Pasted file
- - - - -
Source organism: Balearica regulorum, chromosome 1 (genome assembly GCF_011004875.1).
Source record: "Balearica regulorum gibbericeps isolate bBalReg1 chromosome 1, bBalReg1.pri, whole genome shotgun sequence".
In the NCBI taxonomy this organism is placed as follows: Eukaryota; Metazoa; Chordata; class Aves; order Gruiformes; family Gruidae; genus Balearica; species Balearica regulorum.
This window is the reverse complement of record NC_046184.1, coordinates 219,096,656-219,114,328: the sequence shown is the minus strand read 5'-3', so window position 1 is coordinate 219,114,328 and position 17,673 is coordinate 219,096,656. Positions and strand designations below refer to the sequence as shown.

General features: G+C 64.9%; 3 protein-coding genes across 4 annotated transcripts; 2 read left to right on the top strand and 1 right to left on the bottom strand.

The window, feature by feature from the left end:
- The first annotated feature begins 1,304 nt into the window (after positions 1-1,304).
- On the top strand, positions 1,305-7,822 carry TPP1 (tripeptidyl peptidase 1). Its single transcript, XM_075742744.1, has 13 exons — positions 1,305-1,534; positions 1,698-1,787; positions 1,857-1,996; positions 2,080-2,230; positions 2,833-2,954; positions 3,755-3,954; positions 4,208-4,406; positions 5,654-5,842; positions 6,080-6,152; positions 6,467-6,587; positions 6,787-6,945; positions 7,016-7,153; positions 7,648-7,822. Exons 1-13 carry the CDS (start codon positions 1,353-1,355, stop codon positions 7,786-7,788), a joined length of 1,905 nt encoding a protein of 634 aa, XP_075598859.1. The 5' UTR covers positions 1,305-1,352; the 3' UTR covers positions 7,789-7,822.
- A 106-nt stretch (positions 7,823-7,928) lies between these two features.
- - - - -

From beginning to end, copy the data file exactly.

Source organism: Balearica regulorum, chromosome 1 (genome assembly GCF_011004875.1).
Source record: "Balearica regulorum gibbericeps isolate bBalReg1 chromosome 1, bBalReg1.pri, whole genome shotgun sequence".
In the NCBI taxonomy this organism is placed as follows: Eukaryota; Metazoa; Chordata; class Aves; order Gruiformes; family Gruidae; genus Balearica; species Balearica regulorum.
This window is the reverse complement of record NC_046184.1, coordinates 219,096,656-219,114,328: the sequence shown is the minus strand read 5'-3', so window position 1 is coordinate 219,114,328 and position 17,673 is coordinate 219,096,656. Positions and strand designations below refer to the sequence as shown.

General features: G+C 64.9%; 3 protein-coding genes across 4 annotated transcripts; 2 read left to right on the top strand and 1 right to left on the bottom strand.

The window, feature by feature from the left end:
- The first annotated feature begins 1,304 nt into the window (after positions 1-1,304).
- On the top strand, positions 1,305-7,822 carry TPP1 (tripeptidyl peptidase 1). Its single transcript, XM_075742744.1, has 13 exons — positions 1,305-1,534; positions 1,698-1,787; positions 1,857-1,996; positions 2,080-2,230; positions 2,833-2,954; positions 3,755-3,954; positions 4,208-4,406; positions 5,654-5,842; positions 6,080-6,152; positions 6,467-6,587; positions 6,787-6,945; positions 7,016-7,153; positions 7,648-7,822. Exons 1-13 carry the CDS (start codon positions 1,353-1,355, stop codon positions 7,786-7,788), a joined length of 1,905 nt encoding a protein of 634 aa, XP_075598859.1. The 5' UTR covers positions 1,305-1,352; the 3' UTR covers positions 7,789-7,822.
- A 106-nt stretch (positions 7,823-7,928) lies between these two features.